I’ve never played casino roulette before to release a bonus. There was a juicy risk-free play on Sporting Index’s roulette spread game for a while, but for down-and-dirty bonus whoring the house edge on roulette is usually too high to make it worthwhile.
However, I just found a weekly promotion from Gala Casinos that turns roulette into a theoretical winner. It’s only a £10 bonus, and with a £200 play requirement you should expect to lose just over half of that (figuring a single-zero wheel with 2.7% house edge; forget about it with double-zero) but you can play it every Saturday, and you don’t need to keep depositing and withdrawing. You can just transfer funds between casino and sports to activate the bonus code.
There’s also a blackjack bonus every Friday (£10 free for £200 in action, worth at least £8 per week) and a bunch of other random bonuses which may or may not be worth taking advantage of.
Look after those small edges and the bankroll will look after itself.
I did activate another bonus for blackjack last week. However it could only be played at their live dealer casino and once I saw what was involved I gave up pretty quickly.
Don’t get me wrong., if you want to chill out and play some cards online it’s probably great. The concept actually works really well. The video and sound quality is fine, and the cards have jumbo numbers on so you can see exactly what has been dealt for yourself. Plus, because you can see a human shuffling and dealing the cards, you can be confident that the game is fair.
Furthermore, if you were so inclined, you could count cards extremely easily. Use a pen and paper if you want – nobody is watching. You could even play the spotter and call in a friend as the big player to avoid detection (see the movie "21" or any of dozens of documentaries about the MIT teams for how this works).
However, if you just need to grind through 125 hands at the table minimum to clear a £25 bonus (which, relative to the amounts at stake, is much more profitable than card-counting) it’s going to take hours.
Clearly computerised gambling is going to be quicker than anything that is run by a human, but live over-the-internet gambling is much slower still. A dealer in a casino usually doesn’t ask if you want to stand on 20, give a long speech and wait 30 seconds when offering insurance against an exposed ace, or announce the name of each winner after every hand. I found these delays pretty painful.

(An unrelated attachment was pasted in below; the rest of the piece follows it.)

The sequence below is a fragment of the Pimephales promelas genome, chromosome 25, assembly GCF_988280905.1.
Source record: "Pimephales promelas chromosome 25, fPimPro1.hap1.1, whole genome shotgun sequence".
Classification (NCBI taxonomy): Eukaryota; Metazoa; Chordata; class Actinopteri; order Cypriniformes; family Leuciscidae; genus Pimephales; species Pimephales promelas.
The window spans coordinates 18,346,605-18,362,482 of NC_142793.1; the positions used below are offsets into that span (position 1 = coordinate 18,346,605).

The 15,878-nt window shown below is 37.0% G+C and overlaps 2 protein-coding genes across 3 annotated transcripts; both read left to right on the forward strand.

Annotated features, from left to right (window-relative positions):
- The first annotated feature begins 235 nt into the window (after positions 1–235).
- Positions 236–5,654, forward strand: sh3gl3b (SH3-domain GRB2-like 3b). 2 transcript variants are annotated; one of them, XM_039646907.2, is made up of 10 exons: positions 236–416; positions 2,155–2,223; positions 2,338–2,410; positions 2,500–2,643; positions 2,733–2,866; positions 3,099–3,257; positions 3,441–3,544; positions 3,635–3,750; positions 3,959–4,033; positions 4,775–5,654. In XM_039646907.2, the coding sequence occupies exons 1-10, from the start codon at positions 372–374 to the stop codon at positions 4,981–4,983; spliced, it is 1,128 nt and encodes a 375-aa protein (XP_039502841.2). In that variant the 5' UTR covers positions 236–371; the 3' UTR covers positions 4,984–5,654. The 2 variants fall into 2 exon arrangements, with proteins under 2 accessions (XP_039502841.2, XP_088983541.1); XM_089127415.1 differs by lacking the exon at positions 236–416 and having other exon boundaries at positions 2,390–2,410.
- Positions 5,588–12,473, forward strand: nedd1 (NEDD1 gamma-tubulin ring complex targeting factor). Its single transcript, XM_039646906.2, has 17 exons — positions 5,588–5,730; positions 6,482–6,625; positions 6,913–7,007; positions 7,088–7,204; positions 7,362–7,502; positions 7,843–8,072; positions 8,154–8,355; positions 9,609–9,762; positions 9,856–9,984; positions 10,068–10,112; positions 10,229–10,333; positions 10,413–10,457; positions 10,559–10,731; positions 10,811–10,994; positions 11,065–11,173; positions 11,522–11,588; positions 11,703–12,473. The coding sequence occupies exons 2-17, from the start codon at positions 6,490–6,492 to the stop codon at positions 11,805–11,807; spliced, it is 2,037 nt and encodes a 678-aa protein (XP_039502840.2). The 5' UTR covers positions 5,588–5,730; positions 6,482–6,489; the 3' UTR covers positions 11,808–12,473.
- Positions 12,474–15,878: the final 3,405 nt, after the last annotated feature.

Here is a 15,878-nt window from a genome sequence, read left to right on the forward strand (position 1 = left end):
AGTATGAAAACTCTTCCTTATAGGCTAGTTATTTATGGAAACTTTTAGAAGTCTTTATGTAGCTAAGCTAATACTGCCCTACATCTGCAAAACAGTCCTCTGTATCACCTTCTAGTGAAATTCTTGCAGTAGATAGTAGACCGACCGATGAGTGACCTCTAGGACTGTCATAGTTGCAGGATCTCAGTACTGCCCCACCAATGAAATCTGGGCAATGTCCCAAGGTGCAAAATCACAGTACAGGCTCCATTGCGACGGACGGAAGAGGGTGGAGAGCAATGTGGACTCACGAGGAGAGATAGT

Back to the roulette. It really wasn’t much effort to play through £200 for my few quid of expected value while I was cranking up a few poker tables. It took about ten minutes.
The quickest and lowest-variance way, I figured, would be to bet £99 on red, £99 on black and £5.50 on zero. It works out very nicely with 50p chips in play: for a £203.50 total stake (instantly releasing the £10 bonus) you’d always get back £198 for a guaranteed loss of £5.50, netting you £4.50 profit.
I actually went for a slightly different approach, hoping to avoid instant detection as a bonus abuser. My deception wouldn’t stand up to any kind of scrutiny if a real person examined my play, but at least I wasn’t betting on the both sides of the same coin flip, which would surely raise a red flag.
I placed seven £1 outside bets: red, even, 1-18, 1st dozen (1-12), 2nd dozen (13-24), 1st column (1, 4, 7, ..) and 2nd column (2, 5, 8, …).
This combination meant that although I covered almost every number on the layout – and most of them at least once – it was still gambling. I’d lose everything on a zero or black 33.
Or so I thought. To meet the £200 play requirement, I had to spin the wheel with this £7 bet 28 times (plus a slightly smaller bet to make up the difference) so the odds of hitting a wipeout number were high. Eventually a zero came - and with it an unexpected lesson in European roulette rules.
I was amazed to see £1.50 returned to me from what I thought was a completely losing bet. Turns out that you actualy get half back on the even money bets when a zero is spun.
Shows how much I know about roulette, I’ve never heard of that before. I don’t know how widespread this in in European casinos (Wizard of Odds has some information about this, and some variations) but I know Ashley Revell wasn’t going to get half his life savings back if a zero came.
This is fantastic news. The rule reduces the house edge on even money bets from 2.7% to 1.35% and increases the value of this bonus from £4.60 to £7.30 - assuming that you only make even money bets. Which, of course, I did from that point on.
It’s also opened my eyes to the possibility of exploiting roulette bonuses at other online casinos that offer the same rules. It’s still going to be tough to find a beatable game with a 1.35% house edge, but it’s twice as feasible as I thought it was.
For what it’s worth, I made £8 today. It’s not really worth getting excited about, but with several small bonuses available at the moment, my money is working harder for me in the Bank of Gala than any bank I can think of.